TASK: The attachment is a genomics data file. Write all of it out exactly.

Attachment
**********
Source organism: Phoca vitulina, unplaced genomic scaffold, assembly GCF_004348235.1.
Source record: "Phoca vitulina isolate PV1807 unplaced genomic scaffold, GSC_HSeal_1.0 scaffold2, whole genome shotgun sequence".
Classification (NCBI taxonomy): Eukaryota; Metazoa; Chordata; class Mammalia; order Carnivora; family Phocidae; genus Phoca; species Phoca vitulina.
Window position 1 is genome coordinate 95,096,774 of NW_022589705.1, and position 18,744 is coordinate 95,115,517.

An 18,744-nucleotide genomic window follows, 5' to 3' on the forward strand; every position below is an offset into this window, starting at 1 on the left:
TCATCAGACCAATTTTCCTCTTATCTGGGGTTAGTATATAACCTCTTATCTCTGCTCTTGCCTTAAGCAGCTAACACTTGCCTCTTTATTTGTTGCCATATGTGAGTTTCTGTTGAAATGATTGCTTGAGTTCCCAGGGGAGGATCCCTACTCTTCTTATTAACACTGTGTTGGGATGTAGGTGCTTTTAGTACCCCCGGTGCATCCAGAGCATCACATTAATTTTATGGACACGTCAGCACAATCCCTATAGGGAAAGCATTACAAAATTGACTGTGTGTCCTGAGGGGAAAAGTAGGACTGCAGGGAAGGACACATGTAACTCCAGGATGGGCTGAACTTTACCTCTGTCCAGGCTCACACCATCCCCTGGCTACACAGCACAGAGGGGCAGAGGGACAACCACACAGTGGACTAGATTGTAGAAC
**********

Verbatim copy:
Source organism: Phoca vitulina, unplaced genomic scaffold, assembly GCF_004348235.1.
Source record: "Phoca vitulina isolate PV1807 unplaced genomic scaffold, GSC_HSeal_1.0 scaffold2, whole genome shotgun sequence".
Classification (NCBI taxonomy): Eukaryota; Metazoa; Chordata; class Mammalia; order Carnivora; family Phocidae; genus Phoca; species Phoca vitulina.
Window position 1 is genome coordinate 95,096,774 of NW_022589705.1, and position 18,744 is coordinate 95,115,517.

An 18,744-nucleotide genomic window follows, 5' to 3' on the forward strand; every position below is an offset into this window, starting at 1 on the left:
TCATCAGACCAATTTTCCTCTTATCTGGGGTTAGTATATAACCTCTTATCTCTGCTCTTGCCTTAAGCAGCTAACACTTGCCTCTTTATTTGTTGCCATATGTGAGTTTCTGTTGAAATGATTGCTTGAGTTCCCAGGGGAGGATCCCTACTCTTCTTATTAACACTGTGTTGGGATGTAGGTGCTTTTAGTACCCCCGGTGCATCCAGAGCATCACATTAATTTTATGGACACGTCAGCACAATCCCTATAGGGAAAGCATTACAAAATTGACTGTGTGTCCTGAGGGGAAAAGTAGGACTGCAGGGAAGGACACATGTAACTCCAGGATGGGCTGAACTTTACCTCTGTCCAGGCTCACACCATCCCCTGGCTACACAGCACAGAGGGGCAGAGGGACAACCACACAGTGGACTAGATTGTAGAAC